1. @roger-ayles Of course you are conveniently skipping the fact that the audience had already started to decline in NASCAR, which is why they started to make changes. Of course changes are not always going to be as effective as they would like, they being any racing series, but it is disingenuous of you to make it sound like it was the changes that caused the audience decline. Thank goodness F1 is using a trial to see what the reaction will be. Thank goodness they are trying things to grow the audience and therefore the sport.

      2. @alvarius Whenever I posted a neutral or curious positive comment on sprint races in the past, I was quickly shouted down by the negative comments. Similar things have happened in the past, where every change is met with negativity and “preserving the purity of the sport” types of comments. Wether it’s engine formula’s, aero regulations, a new race, the mere idea of change to the race weekend, safety measures like the halo, it’s all just a big mess of negativity and purism.

        And it’s made me not want to weigh in these kinds of topics, ever again. F1 fans shouldn’t be consulted on changes to the sport, and their opinions are almost always worse than the changes made. Liberty would do well to take a page out of Bernie’s book in that regard and completely ignore the fandom when it comes to this kind of stuff.

        Reply moderated
        1. @aiii That seems to be the name of the game in the comment section on this page, unfortunately. I agree with your comments about fan involvement as well (at least if such surveys are not based on representative sampling across different demographics, fan groups, etc.).

    9. RE:cotd
      I think this sentiment is a bit biased by some famous episodes that stick in collective memory, namely Malaysia multi 21, and the Turkey incident. To be fair we have to remember that most of the times the results were a victory for Vettel and a 4th place for Webber. More rarely we got a Red-Bull 1-2 and even more rarely did Webber challenge Vettel for Victory. By contrast I think Bottas has at least managed to occupy 2nd position much more often, just look at the result, while being a real menace to Hamilton not so much more rarely than what Rosberg did. Yes Rosberg capitalized in 2016 on a series of misfortunes by Hamilton, but even that year it was all but dominant by the german. I would say the three of them are indeed very close to each-other performance-wise when compared with their all conquering team mates.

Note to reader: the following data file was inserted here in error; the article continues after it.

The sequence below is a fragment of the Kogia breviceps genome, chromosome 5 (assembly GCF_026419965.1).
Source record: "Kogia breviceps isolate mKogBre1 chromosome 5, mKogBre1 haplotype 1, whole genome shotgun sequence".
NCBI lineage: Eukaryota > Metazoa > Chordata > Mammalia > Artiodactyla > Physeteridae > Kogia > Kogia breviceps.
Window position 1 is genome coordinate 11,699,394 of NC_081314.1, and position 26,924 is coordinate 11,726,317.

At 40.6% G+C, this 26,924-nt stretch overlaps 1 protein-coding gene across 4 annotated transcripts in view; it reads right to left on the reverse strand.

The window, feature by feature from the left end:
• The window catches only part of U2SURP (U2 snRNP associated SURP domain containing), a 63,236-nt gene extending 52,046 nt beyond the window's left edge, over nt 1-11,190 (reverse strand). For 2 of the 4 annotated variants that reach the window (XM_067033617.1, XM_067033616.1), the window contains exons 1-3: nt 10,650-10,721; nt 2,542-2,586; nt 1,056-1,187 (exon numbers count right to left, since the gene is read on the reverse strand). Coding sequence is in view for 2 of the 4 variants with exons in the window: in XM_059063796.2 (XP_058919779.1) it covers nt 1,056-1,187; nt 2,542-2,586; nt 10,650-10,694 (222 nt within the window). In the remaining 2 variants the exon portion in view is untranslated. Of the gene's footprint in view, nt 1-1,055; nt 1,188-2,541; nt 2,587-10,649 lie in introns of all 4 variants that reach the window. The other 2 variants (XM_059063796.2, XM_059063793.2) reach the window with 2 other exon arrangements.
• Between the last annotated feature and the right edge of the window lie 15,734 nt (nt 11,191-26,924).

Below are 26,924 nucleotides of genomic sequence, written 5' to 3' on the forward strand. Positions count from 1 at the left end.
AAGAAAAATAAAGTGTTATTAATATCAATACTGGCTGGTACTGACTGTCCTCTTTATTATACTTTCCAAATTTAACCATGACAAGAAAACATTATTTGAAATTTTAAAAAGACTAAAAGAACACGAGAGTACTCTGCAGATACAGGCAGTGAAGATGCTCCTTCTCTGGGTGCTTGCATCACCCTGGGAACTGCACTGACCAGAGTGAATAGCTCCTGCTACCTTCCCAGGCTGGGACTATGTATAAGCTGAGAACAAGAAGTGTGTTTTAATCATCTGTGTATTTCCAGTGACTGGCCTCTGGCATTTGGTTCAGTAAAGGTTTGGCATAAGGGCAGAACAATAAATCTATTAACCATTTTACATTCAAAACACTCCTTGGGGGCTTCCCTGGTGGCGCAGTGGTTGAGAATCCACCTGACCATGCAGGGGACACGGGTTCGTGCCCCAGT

Compliance of Bottas to team orders is not to be mistaken for being a slow driver. Webber and Rosberg surely had less of this, so there’s that.

    10. @keithcollantine looks like the Canadian gp is definitively off, but that F1 has committed to come back through 2031 https://www.lapresse.ca/sports/course-automobile/2021-04-28/formule-1/le-grand-prix-du-canada-annule.php

    11. Serious question based on the tweet.

      Who gets pole position in the history books, is it the driver who qualified pole on the Friday, or the winner of the sprint race on Saturday who will sit in pole position for the race on Sunday?

      Thanks.